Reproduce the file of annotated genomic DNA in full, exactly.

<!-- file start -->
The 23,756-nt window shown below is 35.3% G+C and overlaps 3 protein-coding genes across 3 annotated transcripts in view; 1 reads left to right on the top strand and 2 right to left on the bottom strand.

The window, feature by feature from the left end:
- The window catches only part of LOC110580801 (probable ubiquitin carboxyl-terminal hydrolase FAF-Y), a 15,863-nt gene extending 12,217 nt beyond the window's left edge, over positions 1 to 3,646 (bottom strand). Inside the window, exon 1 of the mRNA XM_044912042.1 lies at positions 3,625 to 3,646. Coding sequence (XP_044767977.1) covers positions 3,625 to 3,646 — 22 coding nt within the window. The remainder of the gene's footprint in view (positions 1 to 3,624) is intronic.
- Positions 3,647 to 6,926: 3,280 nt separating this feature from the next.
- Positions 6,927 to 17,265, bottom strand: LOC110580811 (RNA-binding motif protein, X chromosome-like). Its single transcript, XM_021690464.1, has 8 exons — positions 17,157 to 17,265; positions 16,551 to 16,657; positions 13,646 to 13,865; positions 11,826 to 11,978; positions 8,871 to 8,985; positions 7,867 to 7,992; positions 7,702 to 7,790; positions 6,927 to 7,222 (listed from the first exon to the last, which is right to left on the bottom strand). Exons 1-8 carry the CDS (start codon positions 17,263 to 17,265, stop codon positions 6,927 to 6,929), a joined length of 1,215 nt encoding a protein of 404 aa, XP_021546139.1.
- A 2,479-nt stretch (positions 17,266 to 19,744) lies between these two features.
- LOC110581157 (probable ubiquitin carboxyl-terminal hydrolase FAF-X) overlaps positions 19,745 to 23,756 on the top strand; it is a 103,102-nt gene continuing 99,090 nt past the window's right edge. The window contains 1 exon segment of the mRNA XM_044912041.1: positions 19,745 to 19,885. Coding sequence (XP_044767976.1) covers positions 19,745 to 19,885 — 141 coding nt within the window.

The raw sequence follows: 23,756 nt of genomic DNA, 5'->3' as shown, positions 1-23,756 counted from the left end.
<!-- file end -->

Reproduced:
The 23,756-nt window shown below is 35.3% G+C and overlaps 3 protein-coding genes across 3 annotated transcripts in view; 1 reads left to right on the top strand and 2 right to left on the bottom strand.

The window, feature by feature from the left end:
- The window catches only part of LOC110580801 (probable ubiquitin carboxyl-terminal hydrolase FAF-Y), a 15,863-nt gene extending 12,217 nt beyond the window's left edge, over positions 1 to 3,646 (bottom strand). Inside the window, exon 1 of the mRNA XM_044912042.1 lies at positions 3,625 to 3,646. Coding sequence (XP_044767977.1) covers positions 3,625 to 3,646 — 22 coding nt within the window. The remainder of the gene's footprint in view (positions 1 to 3,624) is intronic.
- Positions 3,647 to 6,926: 3,280 nt separating this feature from the next.
- Positions 6,927 to 17,265, bottom strand: LOC110580811 (RNA-binding motif protein, X chromosome-like). Its single transcript, XM_021690464.1, has 8 exons — positions 17,157 to 17,265; positions 16,551 to 16,657; positions 13,646 to 13,865; positions 11,826 to 11,978; positions 8,871 to 8,985; positions 7,867 to 7,992; positions 7,702 to 7,790; positions 6,927 to 7,222 (listed from the first exon to the last, which is right to left on the bottom strand). Exons 1-8 carry the CDS (start codon positions 17,263 to 17,265, stop codon positions 6,927 to 6,929), a joined length of 1,215 nt encoding a protein of 404 aa, XP_021546139.1.
- A 2,479-nt stretch (positions 17,266 to 19,744) lies between these two features.
- LOC110581157 (probable ubiquitin carboxyl-terminal hydrolase FAF-X) overlaps positions 19,745 to 23,756 on the top strand; it is a 103,102-nt gene continuing 99,090 nt past the window's right edge. The window contains 1 exon segment of the mRNA XM_044912041.1: positions 19,745 to 19,885. Coding sequence (XP_044767976.1) covers positions 19,745 to 19,885 — 141 coding nt within the window.

The raw sequence follows: 23,756 nt of genomic DNA, 5'->3' as shown, positions 1-23,756 counted from the left end.